A Companion to the Archaeology of Early Greece and the Mediterranean, co-edited by Merton's Irene S Lemos, Professor of Classical Archaeology, and one of her former students, Antonios Kotsonas, has been named as one of the 2020 Choice Outstanding Academic Titles.
Professor Lemos said:
"I am delighted that the Companion to the Archaeology of Early Greece and the Mediterranean has received the academic recognition by Choice. The Companion synthesises and presents in detail recent and exciting research on a period which is insufficiently understood. We hope that the award will make the field more accessible and will inspire new research on this exciting period of Mediterranean archaeology. The two volumes of the Companion are available in the college's library."
Choice is a publishing unit of the Association of College and Research Libraries, a division of the American Library Association; their monthly magazine, Choice, includes 350 new reviews, a bibliographic essay, and news of upcoming titles, and aims to help librarians curate and deliver better sources. Every year in the January issue, Choice publishes a list of Outstanding Academic Titles that were reviewed during the previous calendar year. This prestigious list reflects the best in scholarly titles reviewed by the magazine, and brings with it the extraordinary recognition of the academic library community.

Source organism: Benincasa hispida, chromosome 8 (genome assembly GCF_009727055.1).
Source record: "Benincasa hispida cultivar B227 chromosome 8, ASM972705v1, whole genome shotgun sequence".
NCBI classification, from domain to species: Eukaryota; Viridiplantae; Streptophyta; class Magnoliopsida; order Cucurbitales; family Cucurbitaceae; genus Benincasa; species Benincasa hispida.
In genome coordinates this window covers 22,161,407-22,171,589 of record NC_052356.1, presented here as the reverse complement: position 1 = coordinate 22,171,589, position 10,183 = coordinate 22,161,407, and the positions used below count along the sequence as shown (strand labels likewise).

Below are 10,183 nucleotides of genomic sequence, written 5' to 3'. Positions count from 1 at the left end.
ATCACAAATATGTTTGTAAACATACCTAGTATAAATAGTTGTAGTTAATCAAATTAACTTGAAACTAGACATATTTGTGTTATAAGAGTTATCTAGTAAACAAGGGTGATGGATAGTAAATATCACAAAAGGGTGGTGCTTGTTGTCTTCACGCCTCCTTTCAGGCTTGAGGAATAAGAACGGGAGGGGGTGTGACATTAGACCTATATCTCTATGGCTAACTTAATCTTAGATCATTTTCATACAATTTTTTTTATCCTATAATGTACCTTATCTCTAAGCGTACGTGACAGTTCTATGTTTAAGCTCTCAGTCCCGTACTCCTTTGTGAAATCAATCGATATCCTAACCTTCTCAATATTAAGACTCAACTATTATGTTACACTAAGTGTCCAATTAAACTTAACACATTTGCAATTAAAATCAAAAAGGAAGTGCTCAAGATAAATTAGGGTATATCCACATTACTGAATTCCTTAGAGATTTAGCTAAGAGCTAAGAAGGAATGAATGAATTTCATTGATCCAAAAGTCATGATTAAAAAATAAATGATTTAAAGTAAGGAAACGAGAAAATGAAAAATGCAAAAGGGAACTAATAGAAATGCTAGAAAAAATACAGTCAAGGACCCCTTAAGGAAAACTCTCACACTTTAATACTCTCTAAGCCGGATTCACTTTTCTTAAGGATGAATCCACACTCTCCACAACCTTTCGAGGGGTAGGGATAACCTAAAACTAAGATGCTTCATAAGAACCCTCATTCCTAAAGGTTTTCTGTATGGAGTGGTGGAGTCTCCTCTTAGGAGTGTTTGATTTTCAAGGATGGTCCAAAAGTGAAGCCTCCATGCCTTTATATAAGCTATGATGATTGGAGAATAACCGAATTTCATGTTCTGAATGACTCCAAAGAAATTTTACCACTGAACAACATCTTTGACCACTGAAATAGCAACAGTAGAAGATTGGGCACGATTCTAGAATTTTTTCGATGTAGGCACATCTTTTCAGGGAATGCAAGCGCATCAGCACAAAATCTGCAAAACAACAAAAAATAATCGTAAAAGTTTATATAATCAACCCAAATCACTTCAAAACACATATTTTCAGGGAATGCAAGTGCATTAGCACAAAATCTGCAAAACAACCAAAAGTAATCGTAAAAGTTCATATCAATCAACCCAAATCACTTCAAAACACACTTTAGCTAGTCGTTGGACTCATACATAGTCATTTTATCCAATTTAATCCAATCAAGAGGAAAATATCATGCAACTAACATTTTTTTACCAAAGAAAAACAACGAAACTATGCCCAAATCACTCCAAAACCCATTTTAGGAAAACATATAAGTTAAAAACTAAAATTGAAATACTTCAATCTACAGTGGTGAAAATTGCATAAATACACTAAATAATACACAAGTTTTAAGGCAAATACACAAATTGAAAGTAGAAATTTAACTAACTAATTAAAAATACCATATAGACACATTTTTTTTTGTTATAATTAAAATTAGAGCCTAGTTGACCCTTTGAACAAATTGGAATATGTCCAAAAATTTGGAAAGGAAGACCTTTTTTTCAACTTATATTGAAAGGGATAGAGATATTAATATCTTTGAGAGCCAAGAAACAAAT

The Companion, published in 2020, offers an original and inclusive review of two periods in Greek Archaeology, which are typically treated separately – the Late Bronze Age and the Early Iron Age. It presents in-depth exploration of the society and the material culture of Greece and the Mediterranean, from the 14th to the early 7th centuries BC. Choice's review described it as 'a valuable contribution, bridging the traditional scholarly gap between the prehistoric and classical periods.'
Professor Lemos's research area is the archaeology of Early Greece. Since 2003, she has been the Director of the excavations and publications of finds at the site of Lefkandi, on the island of Euboea (Greece). She has published extensively in the area of the Late Bronze Age and Early Iron Age archaeology of Greece and the Mediterranean.
Her co-editor, Antonios Kotsonas, is Associate Professor of Mediterranean History and Archaeology at New York University's Institute for the Study of the Ancient World.